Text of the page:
......and people reckon new ovlovs are too much trouble......
Because you can never have too many wagons! :) Note I just used the yellow 245 to move the car trailer in the driveway to unload the 80 wagon (for organ harvesting this afternoon). Didn’t tow the car on the road with the 245 as it would have been a wee bit too heavy LOL!
You may have gotten away with it 20 years ago (I know I did!). But the tow capacity / tow ball weight these days, not so much..
I once used a manual 240 to tow a 122S on a large car trailer (trailer and car combination mass about 1800 Kg) from Sydney to Ocean Grove in Vic about 15 years ago, I reckon these days you'd probably get nabbed...
Yeah, I wouldn’t want to risk it more for fear of damaging my car due to overloading than getting a fine. Wish I had bought an XC90D5 about 2 years ago...getting too late now as I want to get out of the wrecking cars hobby!!
OK, so today I took the beast to the dyno day in Croydon - two hour drive and all I could hear was that damn passenger seat going tick-a tick-a tick-a the whole time, so when I got home I removed and de-trimmed it. Found exactly what I thought it sounded like - a spring came off the upper part of the seatback wire mesh and was dangling down and ticking against the seat frame. Fixed up the seatback mesh and reinstalled spring and trim. Hopefully no more tick-a tick-a tick-a to drive me insane.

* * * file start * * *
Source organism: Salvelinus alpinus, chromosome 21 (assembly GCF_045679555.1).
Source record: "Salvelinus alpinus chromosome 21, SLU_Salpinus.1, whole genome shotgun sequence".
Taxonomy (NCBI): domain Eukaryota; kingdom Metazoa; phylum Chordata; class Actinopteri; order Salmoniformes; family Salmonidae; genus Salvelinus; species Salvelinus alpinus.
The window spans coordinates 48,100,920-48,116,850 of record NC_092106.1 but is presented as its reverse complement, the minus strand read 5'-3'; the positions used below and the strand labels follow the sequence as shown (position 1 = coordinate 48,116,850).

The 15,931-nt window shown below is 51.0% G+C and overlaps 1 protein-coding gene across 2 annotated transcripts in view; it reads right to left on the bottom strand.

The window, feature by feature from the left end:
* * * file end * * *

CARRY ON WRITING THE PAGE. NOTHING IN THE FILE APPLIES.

Re: the dyno results, the car came in pretty much where I expected it to be. The previous car I had the SC installed on was a B230F (85 kW) and this is a B230FX (100 kW). Previous car was about 50 kW with SC switched off, and 70 kW with it switched on. This car about 60 kW with SC off, and about 80 kW with SC on. There were a couple 240 turbos there in the 112-125 kW range, so I’m looking forward to my next project (91 240 wagon with B230FT). Another ~50% power boost will feel nice! :)